So, we were quite lucky that we were here, and that we were upstairs in this building when it happened.

LISOVICZ: You felt it, though. And you saw it with your own eyes as you escaped uptown.

POLCARI: I have to tell you that I did not feel the first one. None of us did. We came down to the lobby at, you know, five minutes to 9:00, and there was this confusion going on.

I came into the booth. I called my wife to try to figure out -- have her turn on the TV to tell me what's happening. And, by this time, my wife was already watching the TV and under -- trying to see it and trying to figure out where I was.

And, so, when she heard my voice, A, she was very happy, because she thought I was still in the building. And, at the moment when the second plane came around, and -- and came right into the side of the building that we were in, there was this tremendous explosion which, down here, you could feel it. You could even feel it -- I mean, the whole building started to vibrate.

LISOVICZ: And, so, you and everybody that you worked -- that worked with you escaped uptown, and you saw the tower collapse?

POLCARI: We were here on the floor. They started to evacuate the building at about maybe five after or six after 9:00. We walked out the east side of the building. We started to walk down towards Wall Street, away from the west side, as we were being directed. We walked down to the FDR Drive, and then we started walking north, because there was no other way to go, other than to walk.

LISOVICZ: You know, Kenny, I think what a lot of people don't understand is the conviction of people like you, who lost friends, close ones, that day, but the -- the sense, the overwhelming sense that, despite at all, you had to come back to work that following week. Why was that?

POLCARI: Well, you know, the New York Stock Exchange plays a major role in this country about not only who we are, but -- but what the system, our capitalist system, is all about.

And most people down there have worked there for many, many years. I mean, I have been there for 25 years myself. And there was a real sense -- and it was -- it was very patriotic -- that we needed to come back; we needed to open up on that Monday. We needed to show the world that we may have been -- we may have been hurt, but we were not, by any means, out.

LISOVICZ: And -- and there is a sense -- you know, when you talk about the American way of life, you talk about freedom of religion, freedom of speech. There is a freedom of a markets-based economy.

POLCARI: There absolutely is.

And -- and a lot of people, not only in this country, but in the world, invest in stocks that are listed here. They invest for different reasons, whether it's to buy their first home, to -- to finance their kid's education, to finance their own retirement, that they depend on -- on the U.S. capital markets to work.

And people down here understand that. And there is a real commitment. And everybody came here on that Monday. And although it was quite a somber day, and although the market didn't have a good day on that Monday, when that bell rang at 4:00, you were glad to be an American. You were proud to be an American.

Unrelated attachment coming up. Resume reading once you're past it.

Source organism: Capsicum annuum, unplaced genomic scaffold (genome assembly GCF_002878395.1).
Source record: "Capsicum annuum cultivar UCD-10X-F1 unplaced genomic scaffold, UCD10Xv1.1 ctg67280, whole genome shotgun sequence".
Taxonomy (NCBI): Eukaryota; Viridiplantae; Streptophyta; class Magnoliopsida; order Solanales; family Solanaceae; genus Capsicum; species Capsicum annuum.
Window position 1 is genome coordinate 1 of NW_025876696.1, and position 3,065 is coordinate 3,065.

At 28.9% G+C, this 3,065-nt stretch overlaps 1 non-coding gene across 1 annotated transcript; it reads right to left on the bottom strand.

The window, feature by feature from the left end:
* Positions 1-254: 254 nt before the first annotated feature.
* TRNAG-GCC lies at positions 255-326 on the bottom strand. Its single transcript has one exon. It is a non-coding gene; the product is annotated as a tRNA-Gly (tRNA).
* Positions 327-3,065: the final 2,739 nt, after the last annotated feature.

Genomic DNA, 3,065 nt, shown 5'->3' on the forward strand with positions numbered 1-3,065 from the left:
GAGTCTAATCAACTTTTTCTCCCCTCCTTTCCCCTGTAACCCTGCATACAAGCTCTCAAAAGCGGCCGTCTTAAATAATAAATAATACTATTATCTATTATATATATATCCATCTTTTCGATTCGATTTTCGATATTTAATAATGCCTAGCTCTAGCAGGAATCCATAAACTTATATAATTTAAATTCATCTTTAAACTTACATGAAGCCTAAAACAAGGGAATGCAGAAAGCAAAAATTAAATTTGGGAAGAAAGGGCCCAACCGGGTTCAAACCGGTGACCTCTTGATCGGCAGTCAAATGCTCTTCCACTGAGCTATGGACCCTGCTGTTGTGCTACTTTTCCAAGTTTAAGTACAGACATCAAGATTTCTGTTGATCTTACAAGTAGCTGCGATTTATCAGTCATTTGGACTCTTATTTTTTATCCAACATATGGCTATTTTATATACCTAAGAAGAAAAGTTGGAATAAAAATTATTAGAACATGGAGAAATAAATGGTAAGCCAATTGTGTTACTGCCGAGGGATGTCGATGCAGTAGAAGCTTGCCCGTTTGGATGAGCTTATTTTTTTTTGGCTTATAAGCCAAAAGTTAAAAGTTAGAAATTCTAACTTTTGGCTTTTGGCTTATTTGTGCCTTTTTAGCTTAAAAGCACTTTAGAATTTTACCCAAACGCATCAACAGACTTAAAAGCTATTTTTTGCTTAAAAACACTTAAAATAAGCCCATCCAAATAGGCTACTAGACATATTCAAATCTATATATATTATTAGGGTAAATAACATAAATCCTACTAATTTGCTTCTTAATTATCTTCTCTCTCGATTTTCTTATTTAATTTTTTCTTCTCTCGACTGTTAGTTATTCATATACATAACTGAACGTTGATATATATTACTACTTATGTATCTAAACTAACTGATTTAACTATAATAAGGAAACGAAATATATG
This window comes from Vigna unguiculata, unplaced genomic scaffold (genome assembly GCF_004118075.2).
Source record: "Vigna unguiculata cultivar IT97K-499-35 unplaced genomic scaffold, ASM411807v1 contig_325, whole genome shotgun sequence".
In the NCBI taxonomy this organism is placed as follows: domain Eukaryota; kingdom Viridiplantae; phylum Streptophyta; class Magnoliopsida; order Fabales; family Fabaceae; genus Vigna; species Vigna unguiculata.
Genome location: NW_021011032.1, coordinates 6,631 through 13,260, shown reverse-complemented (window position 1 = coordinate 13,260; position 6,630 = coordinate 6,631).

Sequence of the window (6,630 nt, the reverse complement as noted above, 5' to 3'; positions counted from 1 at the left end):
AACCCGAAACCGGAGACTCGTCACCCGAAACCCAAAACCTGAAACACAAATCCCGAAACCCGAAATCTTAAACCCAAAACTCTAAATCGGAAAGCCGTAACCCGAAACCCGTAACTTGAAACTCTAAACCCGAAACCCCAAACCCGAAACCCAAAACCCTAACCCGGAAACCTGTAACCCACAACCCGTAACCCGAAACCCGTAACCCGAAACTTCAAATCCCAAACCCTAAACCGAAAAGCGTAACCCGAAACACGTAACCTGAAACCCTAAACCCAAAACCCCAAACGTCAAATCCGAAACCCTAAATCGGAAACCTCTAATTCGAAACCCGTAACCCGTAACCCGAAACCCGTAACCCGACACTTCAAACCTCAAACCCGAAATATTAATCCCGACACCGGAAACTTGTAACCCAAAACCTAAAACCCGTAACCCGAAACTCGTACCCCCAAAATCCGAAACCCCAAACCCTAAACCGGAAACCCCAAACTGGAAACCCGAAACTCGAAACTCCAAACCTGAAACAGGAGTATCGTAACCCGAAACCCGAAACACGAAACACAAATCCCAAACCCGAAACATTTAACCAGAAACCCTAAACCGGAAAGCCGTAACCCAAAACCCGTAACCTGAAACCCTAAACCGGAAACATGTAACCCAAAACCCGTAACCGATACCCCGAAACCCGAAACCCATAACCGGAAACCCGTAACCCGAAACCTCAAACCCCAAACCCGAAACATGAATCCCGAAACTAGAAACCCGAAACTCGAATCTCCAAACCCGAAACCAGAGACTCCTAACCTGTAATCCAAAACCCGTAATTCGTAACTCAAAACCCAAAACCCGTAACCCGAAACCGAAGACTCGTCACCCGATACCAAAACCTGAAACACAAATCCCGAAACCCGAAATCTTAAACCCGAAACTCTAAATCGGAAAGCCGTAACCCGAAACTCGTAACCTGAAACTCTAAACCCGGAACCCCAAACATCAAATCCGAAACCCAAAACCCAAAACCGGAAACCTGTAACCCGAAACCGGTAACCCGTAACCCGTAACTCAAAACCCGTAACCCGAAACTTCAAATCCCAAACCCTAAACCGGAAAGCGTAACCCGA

LISOVICZ: There was a lot of applause that day.

POLCARI: You -- at the -- 4:00, when that bell rang, we were down -- hugging, and we were proud to be Americans, and we were proud to have been here to show the world that -- that -- that we were not out.

LISOVICZ: I have to tell you, I was very happy to be here myself to see -- see democracy at work, and the economy back on -- on its feet, or slowly getting back on its feet.

Kenny Polcari, it's a pleasure to see you. And it's good to have you back here.

POLCARI: Thank you.

LISOVICZ: And that's the latest from here -- back to you, Betty.

NGUYEN: Yes. And what we saw was America's resilience.

Susan, thank you for that.

LISOVICZ: You're welcome.

NGUYEN: Sunday under attack and engulfed in flames -- when terrorists flew their hijacked planes into the Pentagon on September 11, the battle to stay alive began for Lieutenant Colonel Brian Birdwell. Just ahead from the CNN NEWSROOM, he joins me live.

And we will bring that Pentagon memorial ceremony to you as well, as soon it begins.

Stay with us.


NGUYEN: The tears, they keep flowing five years after 9/11. And, today, bells tolled, choirs sang, as the country mourned the victims of the terror attacks. But Americans aren't the only ones remembering the tragic date.

Here is a look at memorials all around the world.


JOHN HOWARD, AUSTRALIAN PRIME MINISTER: We also gather to reaffirm our commitments, both as friends and allies of the people of the United States, but also as citizens of the world, to maintain the fight against terrorism.

UNIDENTIFIED MALE: God bless the memory of those who perished at the World Trade Center, Pentagon, and in Pennsylvania. Bring peace and comfort to their surviving families, friends, and loved ones. May their memory inspire us to never grow weary in our vigilance to protect our homeland. Be near us now. Rekindle our spirit of faith and trust in you that we may be strengthened by their selfless acts of courage as we look to you for the hope of our tomorrows. Amen.


NGUYEN: We have a breaking news story to tell you about. A school is in lockdown in Delhi, California. Let's go on the phone now to Sheriff Mark Pazin to tell about exactly what is happening at that school. Sheriff, bring us up to speed.